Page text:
The great interior designer Kari Whitman was magazine cover at Colorado Homes&Lifestyle Magazine and Best Design Projects would like to share with you some parts of this interview.
Before she began designing homes for celebrities like Jessica Alba and Kristen Bell, Kari Whitman was just a kid growing up among Boulder’s distinctive combination of righteous cyclists, collegiate verve, natural splendor and Suburu-driving hippies. “It was a really cool place to grow up,” says Whitman, principal of Beverly Hills-based Kari Whitman Interiors.
What does Kari Whitman love best about her living room? The brass feathers that she purchased from Etsy and arranged in a dramatic display up the wall. “They’re the cheapest thing in the room,” she laughs. “There’s a lesson there.” Whitman had the lush sofa custom-made in Los Angeles and paired it with a black, angular coffee table from Caracole and a side table from Arteriors. The curtain “wall” of ball chain separating the living and dining spaces sparkles in brass and stainless-steel stripes. A turquoise chandelier from Currey & Company adds a glam jolt of color.
“To recycle is to reuse,” says Whitman. True to her word, she picked up this dining table from Clutter Consignment in Boulder and had the host chairs covered in turquoise pleather she had left over from a client’s project. She found the beige chairs at The Amazing Garage Sale in Boulder; the light fixture came from a vintage shop in Dallas. Whitman commissioned a craftsman to create the bench with the corset-wrapped chair backs. The metallic silver plaster on the wall and ceiling is from Firenze.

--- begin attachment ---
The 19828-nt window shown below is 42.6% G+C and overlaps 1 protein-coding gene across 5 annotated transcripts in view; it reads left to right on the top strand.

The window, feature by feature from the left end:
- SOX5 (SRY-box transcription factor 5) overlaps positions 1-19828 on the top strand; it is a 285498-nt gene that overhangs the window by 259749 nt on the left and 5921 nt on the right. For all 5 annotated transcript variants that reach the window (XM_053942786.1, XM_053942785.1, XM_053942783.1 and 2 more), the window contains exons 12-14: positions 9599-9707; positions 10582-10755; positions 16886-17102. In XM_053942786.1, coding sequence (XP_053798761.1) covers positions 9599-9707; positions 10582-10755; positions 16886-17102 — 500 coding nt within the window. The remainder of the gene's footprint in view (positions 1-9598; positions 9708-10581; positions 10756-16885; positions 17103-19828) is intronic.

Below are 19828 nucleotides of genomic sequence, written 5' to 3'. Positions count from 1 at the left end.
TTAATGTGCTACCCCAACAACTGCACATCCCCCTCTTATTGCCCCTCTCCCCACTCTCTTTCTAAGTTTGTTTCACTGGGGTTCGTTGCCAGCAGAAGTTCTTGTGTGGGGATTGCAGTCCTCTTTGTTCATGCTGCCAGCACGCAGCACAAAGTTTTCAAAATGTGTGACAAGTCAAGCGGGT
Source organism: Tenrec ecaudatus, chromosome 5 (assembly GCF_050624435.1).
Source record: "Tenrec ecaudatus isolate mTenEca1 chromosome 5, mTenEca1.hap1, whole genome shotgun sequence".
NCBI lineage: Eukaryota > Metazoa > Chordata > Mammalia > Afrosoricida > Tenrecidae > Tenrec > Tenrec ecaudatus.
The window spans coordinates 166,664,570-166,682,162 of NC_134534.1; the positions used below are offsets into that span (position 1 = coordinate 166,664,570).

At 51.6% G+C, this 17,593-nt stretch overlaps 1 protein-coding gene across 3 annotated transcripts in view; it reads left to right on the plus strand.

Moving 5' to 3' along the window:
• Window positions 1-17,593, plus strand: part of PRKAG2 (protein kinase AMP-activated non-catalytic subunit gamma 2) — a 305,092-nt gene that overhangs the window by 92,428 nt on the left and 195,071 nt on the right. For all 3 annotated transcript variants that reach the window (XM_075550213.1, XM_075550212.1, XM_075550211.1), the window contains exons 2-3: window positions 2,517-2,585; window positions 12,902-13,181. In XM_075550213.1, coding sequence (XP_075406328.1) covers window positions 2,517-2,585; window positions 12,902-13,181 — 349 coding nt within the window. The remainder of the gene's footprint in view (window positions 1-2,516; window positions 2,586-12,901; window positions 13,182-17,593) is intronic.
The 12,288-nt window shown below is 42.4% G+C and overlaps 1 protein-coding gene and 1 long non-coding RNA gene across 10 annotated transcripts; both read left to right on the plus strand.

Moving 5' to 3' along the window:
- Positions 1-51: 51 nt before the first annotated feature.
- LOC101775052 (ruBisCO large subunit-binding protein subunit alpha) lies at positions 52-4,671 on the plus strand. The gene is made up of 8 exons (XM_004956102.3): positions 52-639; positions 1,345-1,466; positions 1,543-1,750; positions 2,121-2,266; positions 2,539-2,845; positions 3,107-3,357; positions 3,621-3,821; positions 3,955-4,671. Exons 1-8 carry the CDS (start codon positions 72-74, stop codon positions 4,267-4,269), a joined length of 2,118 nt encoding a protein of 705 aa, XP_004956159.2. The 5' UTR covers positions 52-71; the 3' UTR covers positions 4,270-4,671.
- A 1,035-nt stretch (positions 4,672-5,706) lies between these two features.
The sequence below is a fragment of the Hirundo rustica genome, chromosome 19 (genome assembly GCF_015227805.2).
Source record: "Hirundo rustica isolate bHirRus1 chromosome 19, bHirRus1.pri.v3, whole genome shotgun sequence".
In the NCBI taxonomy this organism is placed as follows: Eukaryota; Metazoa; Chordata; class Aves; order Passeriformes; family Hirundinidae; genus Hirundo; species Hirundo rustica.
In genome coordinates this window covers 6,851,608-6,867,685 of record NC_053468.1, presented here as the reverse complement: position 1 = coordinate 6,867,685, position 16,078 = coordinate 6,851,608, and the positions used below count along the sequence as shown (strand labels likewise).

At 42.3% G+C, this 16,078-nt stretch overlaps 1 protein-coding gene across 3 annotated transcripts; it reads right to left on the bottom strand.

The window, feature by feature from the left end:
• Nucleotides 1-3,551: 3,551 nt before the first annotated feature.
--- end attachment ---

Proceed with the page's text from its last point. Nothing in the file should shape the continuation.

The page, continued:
“I just wanted my room to be sexy but comfortable,” Whitman says. To that end, she covered the walls in romantic wallpaper and added skylights to let in Colorado’s incomparable sunshine. Whitman designed the side tables—“inspired by Pucci”—and found the lamp at Material Environments in L.A. The ampersand is from The Amazing Garage Sale in Boulder, and white bedding is “always the right choice,” Whitman says.
Whitman covered the bathroom walls in black lacquer and then hung the bold dandelion graphic as a tribute to her childhood. “My mom and I had this game. Who could find a dandelion and blow it?” she says. “It reminds me of my hippie childhood.” True to her commitment to eco-friendly design, Whitman kept the existing vanity and tub.
“People have to know that the nightstands don’t have to match, and a box of $50 feathers can be an art installation. That’s what this house shows. You can have glamour and comfort in one place. You can have fun with your design.” And, as Whitman proves, you can always come home again.
KARI WHITMAN INTERIORS